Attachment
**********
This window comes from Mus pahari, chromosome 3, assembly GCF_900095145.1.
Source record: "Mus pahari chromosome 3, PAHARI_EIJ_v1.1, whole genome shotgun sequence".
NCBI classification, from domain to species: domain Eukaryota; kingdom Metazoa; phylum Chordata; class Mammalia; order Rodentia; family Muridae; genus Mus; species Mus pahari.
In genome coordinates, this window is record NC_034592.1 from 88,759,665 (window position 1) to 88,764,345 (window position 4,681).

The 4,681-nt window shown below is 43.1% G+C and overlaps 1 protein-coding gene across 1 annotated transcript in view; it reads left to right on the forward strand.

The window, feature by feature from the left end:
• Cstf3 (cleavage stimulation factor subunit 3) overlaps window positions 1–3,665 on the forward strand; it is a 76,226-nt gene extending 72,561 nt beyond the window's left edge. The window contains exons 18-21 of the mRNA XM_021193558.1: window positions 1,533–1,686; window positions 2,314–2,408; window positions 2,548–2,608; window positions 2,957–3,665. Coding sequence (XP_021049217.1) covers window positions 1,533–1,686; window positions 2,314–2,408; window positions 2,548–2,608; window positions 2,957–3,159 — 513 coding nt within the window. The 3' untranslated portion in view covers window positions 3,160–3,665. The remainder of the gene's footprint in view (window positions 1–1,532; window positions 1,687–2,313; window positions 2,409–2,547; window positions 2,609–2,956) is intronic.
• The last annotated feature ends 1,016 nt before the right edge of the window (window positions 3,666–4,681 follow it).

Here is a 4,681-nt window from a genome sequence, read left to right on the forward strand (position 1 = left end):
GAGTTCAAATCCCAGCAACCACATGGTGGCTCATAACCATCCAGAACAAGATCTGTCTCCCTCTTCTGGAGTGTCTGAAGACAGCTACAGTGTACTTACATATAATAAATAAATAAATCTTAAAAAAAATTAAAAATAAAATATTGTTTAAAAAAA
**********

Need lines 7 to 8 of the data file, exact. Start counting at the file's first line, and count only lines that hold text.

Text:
• Cstf3 (cleavage stimulation factor subunit 3) overlaps window positions 1–3,665 on the forward strand; it is a 76,226-nt gene extending 72,561 nt beyond the window's left edge. The window contains exons 18-21 of the mRNA XM_021193558.1: window positions 1,533–1,686; window positions 2,314–2,408; window positions 2,548–2,608; window positions 2,957–3,665. Coding sequence (XP_021049217.1) covers window positions 1,533–1,686; window positions 2,314–2,408; window positions 2,548–2,608; window positions 2,957–3,159 — 513 coding nt within the window. The 3' untranslated portion in view covers window positions 3,160–3,665. The remainder of the gene's footprint in view (window positions 1–1,532; window positions 1,687–2,313; window positions 2,409–2,547; window positions 2,609–2,956) is intronic.
• The last annotated feature ends 1,016 nt before the right edge of the window (window positions 3,666–4,681 follow it).